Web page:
In March 2011, UNHCR initiated a project with the South African non-governmental organization, Lawyers for Human Rights (LHR), to tackle the issue of statelessness. The specific goals of the project were to provide direct legal services to stateless people and those at risk of statelessness; to engage government on the need for legal reform to prevent and reduce statelessness; to raise awareness about stateless people and their rights; and to advocate for the ratification of the 1954 and 1961 UN conventions on statelessness.

LHR had conceived the project a year earlier after noticing that large numbers of Zimbabwean-born asylum-seekers were telling its staff that they faced problems getting jobs, studying or setting up businesses - all allowed under South African law. They told LHR that when they applied for Zimbabwean passports, necessary to access these rights, they were informed by consular officials that they were no longer recognized as Zimbabwean citizens. This effectively made them stateless.

Since the project's inception, LHR has reached more than 2,000 people who are stateless or at risk of statelessness. These people came from more than 20 different countries. It has identified numerous categories of concern in South Africa, both migrants and those born in the country.

The following photo set portrays some of the people who have been, or are being, helped by the project. The portraits were taken by photographer Daniel Boshoff. Some of the subjects asked that their names be changed.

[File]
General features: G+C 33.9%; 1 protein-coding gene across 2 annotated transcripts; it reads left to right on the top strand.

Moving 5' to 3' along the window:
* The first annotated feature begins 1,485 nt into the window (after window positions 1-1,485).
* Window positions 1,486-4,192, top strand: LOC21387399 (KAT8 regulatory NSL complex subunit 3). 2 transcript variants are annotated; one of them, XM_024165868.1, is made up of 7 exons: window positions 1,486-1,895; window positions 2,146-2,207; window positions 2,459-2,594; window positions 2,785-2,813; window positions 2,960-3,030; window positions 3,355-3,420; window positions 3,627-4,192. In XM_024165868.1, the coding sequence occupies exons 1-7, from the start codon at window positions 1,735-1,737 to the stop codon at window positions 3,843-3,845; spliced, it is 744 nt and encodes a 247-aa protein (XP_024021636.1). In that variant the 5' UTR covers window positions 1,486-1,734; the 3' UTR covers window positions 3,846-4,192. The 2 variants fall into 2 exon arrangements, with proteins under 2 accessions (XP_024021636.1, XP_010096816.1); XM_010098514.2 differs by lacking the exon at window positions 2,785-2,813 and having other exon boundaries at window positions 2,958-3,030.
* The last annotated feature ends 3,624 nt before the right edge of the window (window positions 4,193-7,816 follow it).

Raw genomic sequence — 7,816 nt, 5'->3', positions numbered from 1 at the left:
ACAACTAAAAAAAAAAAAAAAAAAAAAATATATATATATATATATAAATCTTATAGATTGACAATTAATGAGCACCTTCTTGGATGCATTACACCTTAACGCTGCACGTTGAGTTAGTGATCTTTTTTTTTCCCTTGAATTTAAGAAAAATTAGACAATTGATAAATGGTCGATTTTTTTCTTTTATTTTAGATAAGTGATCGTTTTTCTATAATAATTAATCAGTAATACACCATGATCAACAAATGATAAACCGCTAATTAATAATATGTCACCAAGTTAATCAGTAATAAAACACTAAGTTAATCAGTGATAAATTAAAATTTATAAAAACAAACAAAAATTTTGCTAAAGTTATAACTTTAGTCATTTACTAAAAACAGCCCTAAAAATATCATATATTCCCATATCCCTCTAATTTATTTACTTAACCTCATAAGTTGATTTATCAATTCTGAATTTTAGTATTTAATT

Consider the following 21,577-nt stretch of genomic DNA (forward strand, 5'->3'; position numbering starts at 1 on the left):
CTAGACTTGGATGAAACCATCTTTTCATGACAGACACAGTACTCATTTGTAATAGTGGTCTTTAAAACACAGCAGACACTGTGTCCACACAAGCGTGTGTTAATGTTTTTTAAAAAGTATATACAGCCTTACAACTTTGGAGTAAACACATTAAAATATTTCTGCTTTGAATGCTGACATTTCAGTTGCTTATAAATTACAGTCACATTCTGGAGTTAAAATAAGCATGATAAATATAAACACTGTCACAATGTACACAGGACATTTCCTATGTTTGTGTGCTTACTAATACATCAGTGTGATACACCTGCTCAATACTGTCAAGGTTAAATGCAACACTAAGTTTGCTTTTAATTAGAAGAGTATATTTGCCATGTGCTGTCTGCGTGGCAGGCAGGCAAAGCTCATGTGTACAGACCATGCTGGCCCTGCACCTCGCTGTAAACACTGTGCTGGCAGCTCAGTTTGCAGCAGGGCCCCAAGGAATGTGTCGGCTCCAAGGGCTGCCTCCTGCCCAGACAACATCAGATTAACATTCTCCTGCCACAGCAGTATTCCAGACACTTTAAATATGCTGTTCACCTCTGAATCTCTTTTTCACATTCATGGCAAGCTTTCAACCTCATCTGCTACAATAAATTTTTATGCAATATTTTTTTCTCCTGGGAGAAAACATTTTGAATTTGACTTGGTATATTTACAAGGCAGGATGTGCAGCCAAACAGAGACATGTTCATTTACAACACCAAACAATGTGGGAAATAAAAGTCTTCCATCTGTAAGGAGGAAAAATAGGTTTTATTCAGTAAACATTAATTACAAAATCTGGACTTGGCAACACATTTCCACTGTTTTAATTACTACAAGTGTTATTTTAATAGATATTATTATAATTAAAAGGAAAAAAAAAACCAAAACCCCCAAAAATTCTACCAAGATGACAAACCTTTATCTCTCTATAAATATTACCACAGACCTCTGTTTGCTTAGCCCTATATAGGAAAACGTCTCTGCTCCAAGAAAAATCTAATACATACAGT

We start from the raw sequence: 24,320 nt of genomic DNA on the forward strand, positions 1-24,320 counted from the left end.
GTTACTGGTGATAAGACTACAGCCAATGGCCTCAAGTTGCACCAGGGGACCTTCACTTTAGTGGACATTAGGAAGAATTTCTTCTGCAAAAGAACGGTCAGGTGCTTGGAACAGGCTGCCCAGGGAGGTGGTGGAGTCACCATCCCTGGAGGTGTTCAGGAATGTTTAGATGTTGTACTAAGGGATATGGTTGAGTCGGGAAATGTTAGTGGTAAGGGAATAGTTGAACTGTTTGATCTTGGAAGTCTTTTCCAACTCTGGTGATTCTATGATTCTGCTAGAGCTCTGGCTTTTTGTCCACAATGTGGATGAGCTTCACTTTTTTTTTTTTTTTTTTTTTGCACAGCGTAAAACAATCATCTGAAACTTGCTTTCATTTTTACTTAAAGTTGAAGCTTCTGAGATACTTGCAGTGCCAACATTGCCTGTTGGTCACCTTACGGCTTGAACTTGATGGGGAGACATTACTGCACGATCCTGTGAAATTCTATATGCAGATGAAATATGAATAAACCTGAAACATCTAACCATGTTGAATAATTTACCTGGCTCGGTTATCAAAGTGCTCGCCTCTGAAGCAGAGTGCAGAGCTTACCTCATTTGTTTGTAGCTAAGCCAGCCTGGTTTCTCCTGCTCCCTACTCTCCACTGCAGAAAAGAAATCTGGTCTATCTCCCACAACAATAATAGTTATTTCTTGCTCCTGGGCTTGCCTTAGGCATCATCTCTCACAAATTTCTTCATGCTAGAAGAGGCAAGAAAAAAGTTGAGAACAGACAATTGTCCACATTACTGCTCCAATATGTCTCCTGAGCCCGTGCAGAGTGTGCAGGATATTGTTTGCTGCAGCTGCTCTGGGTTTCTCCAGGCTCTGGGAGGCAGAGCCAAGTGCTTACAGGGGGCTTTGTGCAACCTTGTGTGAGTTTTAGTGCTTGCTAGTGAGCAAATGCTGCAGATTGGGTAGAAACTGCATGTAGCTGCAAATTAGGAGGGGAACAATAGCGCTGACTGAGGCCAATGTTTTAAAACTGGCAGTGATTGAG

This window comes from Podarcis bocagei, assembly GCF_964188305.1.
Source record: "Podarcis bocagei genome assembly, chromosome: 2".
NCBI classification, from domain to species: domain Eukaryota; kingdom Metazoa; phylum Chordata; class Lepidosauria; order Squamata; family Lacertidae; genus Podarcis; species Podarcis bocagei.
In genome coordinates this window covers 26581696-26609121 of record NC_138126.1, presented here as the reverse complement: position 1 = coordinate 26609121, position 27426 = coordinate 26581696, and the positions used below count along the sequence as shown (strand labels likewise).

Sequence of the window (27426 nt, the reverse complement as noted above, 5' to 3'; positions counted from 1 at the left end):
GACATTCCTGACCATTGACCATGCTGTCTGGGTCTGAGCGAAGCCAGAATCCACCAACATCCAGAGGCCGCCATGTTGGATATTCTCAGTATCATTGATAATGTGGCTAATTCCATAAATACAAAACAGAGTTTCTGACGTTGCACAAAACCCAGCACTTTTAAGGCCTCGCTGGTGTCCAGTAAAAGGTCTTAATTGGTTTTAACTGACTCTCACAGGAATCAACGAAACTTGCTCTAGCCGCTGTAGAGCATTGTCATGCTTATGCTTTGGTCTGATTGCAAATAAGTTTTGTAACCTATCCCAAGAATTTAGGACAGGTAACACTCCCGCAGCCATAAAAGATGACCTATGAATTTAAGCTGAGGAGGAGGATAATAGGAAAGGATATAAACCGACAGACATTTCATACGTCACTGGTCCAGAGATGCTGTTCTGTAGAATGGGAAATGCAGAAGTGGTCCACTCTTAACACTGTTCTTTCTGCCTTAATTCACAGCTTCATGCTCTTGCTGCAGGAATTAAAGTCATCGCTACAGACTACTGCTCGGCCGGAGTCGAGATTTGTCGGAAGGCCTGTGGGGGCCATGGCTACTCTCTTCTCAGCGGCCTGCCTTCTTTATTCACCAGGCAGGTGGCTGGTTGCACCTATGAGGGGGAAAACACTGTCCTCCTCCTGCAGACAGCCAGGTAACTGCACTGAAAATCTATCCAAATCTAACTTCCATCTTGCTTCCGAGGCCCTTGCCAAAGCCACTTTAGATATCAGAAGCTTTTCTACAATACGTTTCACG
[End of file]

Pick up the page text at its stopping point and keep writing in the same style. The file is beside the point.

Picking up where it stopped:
South Africa's Invisible People

South Africa: Searching for Coexistence

South Africa is one of the few countries in Africa where registered refugees and asylum-seekers can legally move about freely, access social services and compete with locals for jobs.

But while these right are enshrined in law, in practice they are sometimes ignored and refugees and asylum-seekers often find themselves turned away by employers or competing with the poorest locals for the worst jobs - especially in the last few years, as millions have fled political and economic woes in countries like Zimbabwe. The global economic downturn has not helped.

Over the last decade, when times turned tough, refugees in towns and cities sometimes became the target of the frustrations of locals. In May 2008, xenophobic violence erupted in Johannesburg and quickly spread to other parts of the country, killing more than 60 people and displacing about 100,000 others.

In Atteridgeville, on the edge of the capital city of Pretoria - and site of some of the worst violence - South African and Somali traders, assisted by UNHCR, negotiated a detailed agreement to settle the original trade dispute that led to the torching of Somali-run shops. The UN refugee agency also supports work by the Nelson Mandela Foundation to counter xenophobia.

South Africa: Searching for Coexistence

Surviving in the City: Pretoria, South AfricaPlay video

Surviving in the City: Pretoria, South Africa

Living in Pretoria as a refugee or asylum-seeker is challenging. Most either live rough on the streets or in cramped apartments in townships. There are also tensions with locals because of the perception that foreigners get a better deal than South African citizens.
Top business partners renew supportPlay video

Top business partners renew support

Executives from Manpower, Young & Rubicam, PricewaterhouseCoopers and Microsoft visit UNHCR operations in South Africa, Mozambique and Namibia.
Zimbabweans in South AfricaPlay video

Zimbabweans in South Africa

While Zimbabwe's main political rivals have agreed to hold power-sharing talks, there are continued reports of instability and violence in the country. The flow of Zimbabweans seeking asylum in neigbouring South Africa is growing, rather than ebbing. The UN refugee agency reports that there are more and more women and children joining the exodus.